After I finished painting the dash I was torn between re-assembling it or applying some sound proofing and heat barrier to the interior. I decided to continue with re-assembling the dash so as to get the car back to a drivable condition as soon as possible. The plan sounded good on paper but things don’t always go as planned. The real hold up is that I am waiting on some parts. I could put the dash back together and then remove the instrument cluster again after the parts come in. But I have plenty to do in the mean time so I decided to wait for the parts before I install the instrument cluster.
Of course the instrument cluster didn’t prevent me from installing the rest of the dash. I installed the dash pad and trim, the knee kick pad, the heater control panel, and the dash trim panels on the passenger side of the dash. The fit for some of the pieces was extremely tight. I’m attributing this to the new dash pad, which looks nice but doesn’t quite match the original. It is thicker and the embossed trim on the edges is a little bit different. But since I’m not building a concours restoration this pad will work OK. While I was assembling the dash I realized that I needed to order a few items. I thought I had screws for the instrument cluster but I didn’t. The new dash trim panel that goes over the glove box was missing a small running horse. And the glove box rubber bumpers had crumbled and fallen apart. I also wanted to replace the dash clock in the instrument cluster. Both the clock and the screws are on back-order which is why I haven’t been able to finish up the dashboard yet.
While I was working on the dash I received a delivery with my Quiet Ride AcoustiShield kit. This kit contains sound damper and heat barrier to do the interior, roof, and trunk of my car. Since the dash was on hold I decided to try and tackle this kit. The installation isn’t that difficult, but there are a lot of pieces and it is time consuming to install. Today I worked on the interior floor. I removed the seats, seat belts, shifter boot, and dimmer switch. Then I cleaned up the floor as much as I could. The kit uses Dynamat and contact cement, neither of which will adhere to dirt.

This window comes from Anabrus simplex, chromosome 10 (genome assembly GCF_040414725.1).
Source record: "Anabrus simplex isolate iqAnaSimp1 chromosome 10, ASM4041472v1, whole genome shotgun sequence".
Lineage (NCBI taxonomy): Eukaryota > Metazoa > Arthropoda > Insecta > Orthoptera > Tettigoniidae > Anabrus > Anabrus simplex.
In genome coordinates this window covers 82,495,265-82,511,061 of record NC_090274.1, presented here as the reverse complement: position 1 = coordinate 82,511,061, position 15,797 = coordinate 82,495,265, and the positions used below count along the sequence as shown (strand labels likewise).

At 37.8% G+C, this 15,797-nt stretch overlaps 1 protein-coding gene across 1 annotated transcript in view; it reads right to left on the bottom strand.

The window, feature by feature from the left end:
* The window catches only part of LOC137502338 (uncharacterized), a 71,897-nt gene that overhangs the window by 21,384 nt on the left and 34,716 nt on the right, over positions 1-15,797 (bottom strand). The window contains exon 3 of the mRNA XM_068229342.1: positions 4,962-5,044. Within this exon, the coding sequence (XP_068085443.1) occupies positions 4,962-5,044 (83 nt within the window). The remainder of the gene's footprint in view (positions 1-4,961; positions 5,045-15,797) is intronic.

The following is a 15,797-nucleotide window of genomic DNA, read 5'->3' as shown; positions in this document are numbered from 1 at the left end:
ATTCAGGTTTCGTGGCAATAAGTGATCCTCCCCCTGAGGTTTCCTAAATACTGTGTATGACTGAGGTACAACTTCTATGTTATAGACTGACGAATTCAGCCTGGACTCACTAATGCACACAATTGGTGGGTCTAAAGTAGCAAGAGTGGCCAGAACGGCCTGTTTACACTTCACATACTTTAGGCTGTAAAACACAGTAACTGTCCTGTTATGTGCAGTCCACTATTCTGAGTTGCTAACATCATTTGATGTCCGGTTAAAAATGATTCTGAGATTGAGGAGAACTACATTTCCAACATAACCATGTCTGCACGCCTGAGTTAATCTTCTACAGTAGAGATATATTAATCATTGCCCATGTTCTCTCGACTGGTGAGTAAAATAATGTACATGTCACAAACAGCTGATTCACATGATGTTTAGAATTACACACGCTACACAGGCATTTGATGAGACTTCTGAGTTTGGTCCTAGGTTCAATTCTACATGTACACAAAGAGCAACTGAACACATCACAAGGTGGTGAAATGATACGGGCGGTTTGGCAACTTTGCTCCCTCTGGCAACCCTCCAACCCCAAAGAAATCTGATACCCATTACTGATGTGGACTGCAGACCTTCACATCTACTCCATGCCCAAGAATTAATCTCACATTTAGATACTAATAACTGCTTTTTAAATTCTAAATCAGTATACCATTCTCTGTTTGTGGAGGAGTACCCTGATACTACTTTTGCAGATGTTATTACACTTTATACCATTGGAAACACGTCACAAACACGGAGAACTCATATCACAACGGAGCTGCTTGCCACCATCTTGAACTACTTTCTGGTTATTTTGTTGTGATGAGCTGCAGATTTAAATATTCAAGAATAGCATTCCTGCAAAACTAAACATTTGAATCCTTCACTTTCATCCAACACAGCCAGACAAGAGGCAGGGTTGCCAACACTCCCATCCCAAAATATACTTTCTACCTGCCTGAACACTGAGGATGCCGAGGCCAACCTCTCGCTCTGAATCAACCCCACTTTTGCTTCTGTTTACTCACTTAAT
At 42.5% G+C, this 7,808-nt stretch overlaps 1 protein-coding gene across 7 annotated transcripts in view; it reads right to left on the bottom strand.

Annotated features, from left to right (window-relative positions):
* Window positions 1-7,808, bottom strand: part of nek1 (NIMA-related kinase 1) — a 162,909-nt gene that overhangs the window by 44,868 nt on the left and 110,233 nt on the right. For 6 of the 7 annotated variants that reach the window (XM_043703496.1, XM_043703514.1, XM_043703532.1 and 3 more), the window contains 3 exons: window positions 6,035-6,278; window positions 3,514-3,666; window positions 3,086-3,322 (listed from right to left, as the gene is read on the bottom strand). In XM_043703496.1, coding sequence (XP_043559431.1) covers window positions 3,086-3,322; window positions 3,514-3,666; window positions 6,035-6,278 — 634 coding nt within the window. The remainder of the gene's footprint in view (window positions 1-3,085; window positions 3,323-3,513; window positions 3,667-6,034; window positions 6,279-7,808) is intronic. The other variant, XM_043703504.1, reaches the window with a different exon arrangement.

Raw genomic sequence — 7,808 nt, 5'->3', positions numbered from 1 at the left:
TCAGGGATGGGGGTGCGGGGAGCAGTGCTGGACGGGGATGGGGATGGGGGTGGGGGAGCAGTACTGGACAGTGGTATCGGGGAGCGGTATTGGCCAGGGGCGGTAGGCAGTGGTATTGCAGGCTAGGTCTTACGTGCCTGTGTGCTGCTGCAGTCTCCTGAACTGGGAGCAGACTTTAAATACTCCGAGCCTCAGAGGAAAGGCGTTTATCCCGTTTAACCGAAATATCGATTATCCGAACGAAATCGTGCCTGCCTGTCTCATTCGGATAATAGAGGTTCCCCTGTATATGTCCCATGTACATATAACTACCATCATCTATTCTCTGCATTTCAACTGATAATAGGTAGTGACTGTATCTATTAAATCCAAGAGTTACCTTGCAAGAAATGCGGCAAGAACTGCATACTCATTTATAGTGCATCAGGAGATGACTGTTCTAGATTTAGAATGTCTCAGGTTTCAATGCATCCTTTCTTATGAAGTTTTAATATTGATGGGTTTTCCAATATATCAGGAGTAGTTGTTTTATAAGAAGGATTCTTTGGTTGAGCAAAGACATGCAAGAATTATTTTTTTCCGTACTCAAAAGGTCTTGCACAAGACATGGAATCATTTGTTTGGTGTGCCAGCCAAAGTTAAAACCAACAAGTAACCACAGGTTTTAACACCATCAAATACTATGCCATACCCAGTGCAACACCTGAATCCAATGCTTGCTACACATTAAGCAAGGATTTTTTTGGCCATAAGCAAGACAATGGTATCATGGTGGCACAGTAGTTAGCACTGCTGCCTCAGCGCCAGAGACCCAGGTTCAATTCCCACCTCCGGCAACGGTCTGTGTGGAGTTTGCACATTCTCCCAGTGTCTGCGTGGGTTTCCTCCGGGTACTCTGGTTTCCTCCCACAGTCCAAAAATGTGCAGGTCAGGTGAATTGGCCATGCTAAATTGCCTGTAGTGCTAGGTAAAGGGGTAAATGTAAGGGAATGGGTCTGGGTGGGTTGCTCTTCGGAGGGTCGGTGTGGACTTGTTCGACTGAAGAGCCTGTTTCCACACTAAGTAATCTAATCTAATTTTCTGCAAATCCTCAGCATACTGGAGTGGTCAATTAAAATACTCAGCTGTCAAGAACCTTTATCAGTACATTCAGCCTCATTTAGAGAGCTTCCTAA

Next I laid out the pieces of Dynamat according to the instructions. The kit comes with pre-cut pieces of Dynamat and a diagram that shows you where to place them. After I had laid them all out I peeled off the backing from each piece, exposing the adhesive. Then I stuck down the Dynamat and pressed it on to the floor using the roller that was supplies in the kit. Not very difficult so far.
The next part, applying the thermal barrier, was a bit more challenging. I laid out all the pieces on the floor of the car to see where and how they would all fit. I ended up with a couple of small pieces left over. I’m hoping that it will become evident where they fit after I install the remaining parts of the kit. For the big parts I could identify I sprayed contact cement on the floor and the back of the heat barrier and glued the pieces down. The last step was to seal the seams and edges with the supplied foil tape.
The end result is not quite as perfect as I would have liked, but it came out pretty well. Tomorrow I plan to install the AcoustiShield kit for the roof of the car, and any parts of the trunk and body kits that require access through the interior. They will be much easier to install while the interior is removed. I also plan to post some pictures so you can see how it turned out.